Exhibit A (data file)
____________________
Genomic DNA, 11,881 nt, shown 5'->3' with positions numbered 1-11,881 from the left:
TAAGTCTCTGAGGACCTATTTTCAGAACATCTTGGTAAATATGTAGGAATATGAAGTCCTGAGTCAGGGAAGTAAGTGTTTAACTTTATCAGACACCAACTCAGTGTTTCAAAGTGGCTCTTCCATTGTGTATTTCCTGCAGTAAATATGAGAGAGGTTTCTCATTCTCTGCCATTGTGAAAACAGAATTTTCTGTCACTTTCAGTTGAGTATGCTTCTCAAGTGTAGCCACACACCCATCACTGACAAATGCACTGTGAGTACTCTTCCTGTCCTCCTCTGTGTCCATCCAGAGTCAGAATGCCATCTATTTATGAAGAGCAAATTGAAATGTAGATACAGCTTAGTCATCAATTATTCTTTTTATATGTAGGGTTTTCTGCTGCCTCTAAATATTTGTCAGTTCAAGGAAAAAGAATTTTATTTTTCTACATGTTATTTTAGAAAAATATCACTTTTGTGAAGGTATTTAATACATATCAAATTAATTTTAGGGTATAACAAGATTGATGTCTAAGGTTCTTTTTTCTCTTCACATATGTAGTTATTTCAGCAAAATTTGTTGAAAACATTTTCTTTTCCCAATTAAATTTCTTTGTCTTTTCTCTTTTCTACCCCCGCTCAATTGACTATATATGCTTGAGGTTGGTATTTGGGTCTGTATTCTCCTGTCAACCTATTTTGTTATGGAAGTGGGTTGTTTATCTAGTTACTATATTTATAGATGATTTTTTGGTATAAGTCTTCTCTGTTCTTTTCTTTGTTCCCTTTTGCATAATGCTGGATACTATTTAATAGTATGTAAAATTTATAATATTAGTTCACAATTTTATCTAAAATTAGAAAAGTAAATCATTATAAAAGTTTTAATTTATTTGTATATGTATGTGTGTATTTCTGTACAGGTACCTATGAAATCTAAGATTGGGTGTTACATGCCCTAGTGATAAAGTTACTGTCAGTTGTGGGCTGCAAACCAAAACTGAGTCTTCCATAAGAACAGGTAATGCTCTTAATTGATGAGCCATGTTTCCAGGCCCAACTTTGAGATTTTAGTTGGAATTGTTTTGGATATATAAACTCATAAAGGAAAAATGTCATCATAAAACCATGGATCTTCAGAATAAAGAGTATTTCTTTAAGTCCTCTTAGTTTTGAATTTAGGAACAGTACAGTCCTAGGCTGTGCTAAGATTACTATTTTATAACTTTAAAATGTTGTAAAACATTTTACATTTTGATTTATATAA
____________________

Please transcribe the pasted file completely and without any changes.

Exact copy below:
Genomic DNA, 11,881 nt, shown 5'->3' with positions numbered 1-11,881 from the left:
TAAGTCTCTGAGGACCTATTTTCAGAACATCTTGGTAAATATGTAGGAATATGAAGTCCTGAGTCAGGGAAGTAAGTGTTTAACTTTATCAGACACCAACTCAGTGTTTCAAAGTGGCTCTTCCATTGTGTATTTCCTGCAGTAAATATGAGAGAGGTTTCTCATTCTCTGCCATTGTGAAAACAGAATTTTCTGTCACTTTCAGTTGAGTATGCTTCTCAAGTGTAGCCACACACCCATCACTGACAAATGCACTGTGAGTACTCTTCCTGTCCTCCTCTGTGTCCATCCAGAGTCAGAATGCCATCTATTTATGAAGAGCAAATTGAAATGTAGATACAGCTTAGTCATCAATTATTCTTTTTATATGTAGGGTTTTCTGCTGCCTCTAAATATTTGTCAGTTCAAGGAAAAAGAATTTTATTTTTCTACATGTTATTTTAGAAAAATATCACTTTTGTGAAGGTATTTAATACATATCAAATTAATTTTAGGGTATAACAAGATTGATGTCTAAGGTTCTTTTTTCTCTTCACATATGTAGTTATTTCAGCAAAATTTGTTGAAAACATTTTCTTTTCCCAATTAAATTTCTTTGTCTTTTCTCTTTTCTACCCCCGCTCAATTGACTATATATGCTTGAGGTTGGTATTTGGGTCTGTATTCTCCTGTCAACCTATTTTGTTATGGAAGTGGGTTGTTTATCTAGTTACTATATTTATAGATGATTTTTTGGTATAAGTCTTCTCTGTTCTTTTCTTTGTTCCCTTTTGCATAATGCTGGATACTATTTAATAGTATGTAAAATTTATAATATTAGTTCACAATTTTATCTAAAATTAGAAAAGTAAATCATTATAAAAGTTTTAATTTATTTGTATATGTATGTGTGTATTTCTGTACAGGTACCTATGAAATCTAAGATTGGGTGTTACATGCCCTAGTGATAAAGTTACTGTCAGTTGTGGGCTGCAAACCAAAACTGAGTCTTCCATAAGAACAGGTAATGCTCTTAATTGATGAGCCATGTTTCCAGGCCCAACTTTGAGATTTTAGTTGGAATTGTTTTGGATATATAAACTCATAAAGGAAAAATGTCATCATAAAACCATGGATCTTCAGAATAAAGAGTATTTCTTTAAGTCCTCTTAGTTTTGAATTTAGGAACAGTACAGTCCTAGGCTGTGCTAAGATTACTATTTTATAACTTTAAAATGTTGTAAAACATTTTACATTTTGATTTATATAA